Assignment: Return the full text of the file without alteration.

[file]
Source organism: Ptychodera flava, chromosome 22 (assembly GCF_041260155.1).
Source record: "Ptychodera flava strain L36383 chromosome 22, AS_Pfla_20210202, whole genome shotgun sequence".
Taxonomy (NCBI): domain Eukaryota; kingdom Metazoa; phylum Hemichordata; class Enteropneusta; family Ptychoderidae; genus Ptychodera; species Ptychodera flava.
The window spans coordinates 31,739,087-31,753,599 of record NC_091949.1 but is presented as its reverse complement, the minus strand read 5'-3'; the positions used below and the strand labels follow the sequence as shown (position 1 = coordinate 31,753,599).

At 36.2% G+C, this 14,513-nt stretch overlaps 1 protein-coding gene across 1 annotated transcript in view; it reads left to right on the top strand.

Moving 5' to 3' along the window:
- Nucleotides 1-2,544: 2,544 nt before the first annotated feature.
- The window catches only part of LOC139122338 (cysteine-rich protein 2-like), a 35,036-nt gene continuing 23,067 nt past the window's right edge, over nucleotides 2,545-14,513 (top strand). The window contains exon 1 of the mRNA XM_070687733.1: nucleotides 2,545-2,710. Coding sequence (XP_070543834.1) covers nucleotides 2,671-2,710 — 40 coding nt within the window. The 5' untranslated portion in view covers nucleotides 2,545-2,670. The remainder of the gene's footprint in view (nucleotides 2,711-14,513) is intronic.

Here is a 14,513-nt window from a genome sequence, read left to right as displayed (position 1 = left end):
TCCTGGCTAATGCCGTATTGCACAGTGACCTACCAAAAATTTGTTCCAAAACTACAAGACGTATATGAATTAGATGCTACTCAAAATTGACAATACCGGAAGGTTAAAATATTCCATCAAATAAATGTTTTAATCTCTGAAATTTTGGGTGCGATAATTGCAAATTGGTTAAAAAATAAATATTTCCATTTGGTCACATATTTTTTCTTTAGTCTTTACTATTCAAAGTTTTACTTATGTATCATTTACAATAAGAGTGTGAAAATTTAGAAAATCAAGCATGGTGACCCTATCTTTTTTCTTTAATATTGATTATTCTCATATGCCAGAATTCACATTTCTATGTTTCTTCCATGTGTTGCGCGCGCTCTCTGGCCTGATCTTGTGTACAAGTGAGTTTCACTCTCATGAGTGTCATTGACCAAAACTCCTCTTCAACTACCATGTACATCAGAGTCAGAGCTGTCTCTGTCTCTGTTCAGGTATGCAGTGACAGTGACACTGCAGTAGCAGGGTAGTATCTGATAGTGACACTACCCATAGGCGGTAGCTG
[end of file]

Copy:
Source organism: Ptychodera flava, chromosome 22 (assembly GCF_041260155.1).
Source record: "Ptychodera flava strain L36383 chromosome 22, AS_Pfla_20210202, whole genome shotgun sequence".
Taxonomy (NCBI): domain Eukaryota; kingdom Metazoa; phylum Hemichordata; class Enteropneusta; family Ptychoderidae; genus Ptychodera; species Ptychodera flava.
The window spans coordinates 31,739,087-31,753,599 of record NC_091949.1 but is presented as its reverse complement, the minus strand read 5'-3'; the positions used below and the strand labels follow the sequence as shown (position 1 = coordinate 31,753,599).

At 36.2% G+C, this 14,513-nt stretch overlaps 1 protein-coding gene across 1 annotated transcript in view; it reads left to right on the top strand.

Moving 5' to 3' along the window:
- Nucleotides 1-2,544: 2,544 nt before the first annotated feature.
- The window catches only part of LOC139122338 (cysteine-rich protein 2-like), a 35,036-nt gene continuing 23,067 nt past the window's right edge, over nucleotides 2,545-14,513 (top strand). The window contains exon 1 of the mRNA XM_070687733.1: nucleotides 2,545-2,710. Coding sequence (XP_070543834.1) covers nucleotides 2,671-2,710 — 40 coding nt within the window. The 5' untranslated portion in view covers nucleotides 2,545-2,670. The remainder of the gene's footprint in view (nucleotides 2,711-14,513) is intronic.

Here is a 14,513-nt window from a genome sequence, read left to right as displayed (position 1 = left end):
TCCTGGCTAATGCCGTATTGCACAGTGACCTACCAAAAATTTGTTCCAAAACTACAAGACGTATATGAATTAGATGCTACTCAAAATTGACAATACCGGAAGGTTAAAATATTCCATCAAATAAATGTTTTAATCTCTGAAATTTTGGGTGCGATAATTGCAAATTGGTTAAAAAATAAATATTTCCATTTGGTCACATATTTTTTCTTTAGTCTTTACTATTCAAAGTTTTACTTATGTATCATTTACAATAAGAGTGTGAAAATTTAGAAAATCAAGCATGGTGACCCTATCTTTTTTCTTTAATATTGATTATTCTCATATGCCAGAATTCACATTTCTATGTTTCTTCCATGTGTTGCGCGCGCTCTCTGGCCTGATCTTGTGTACAAGTGAGTTTCACTCTCATGAGTGTCATTGACCAAAACTCCTCTTCAACTACCATGTACATCAGAGTCAGAGCTGTCTCTGTCTCTGTTCAGGTATGCAGTGACAGTGACACTGCAGTAGCAGGGTAGTATCTGATAGTGACACTACCCATAGGCGGTAGCTG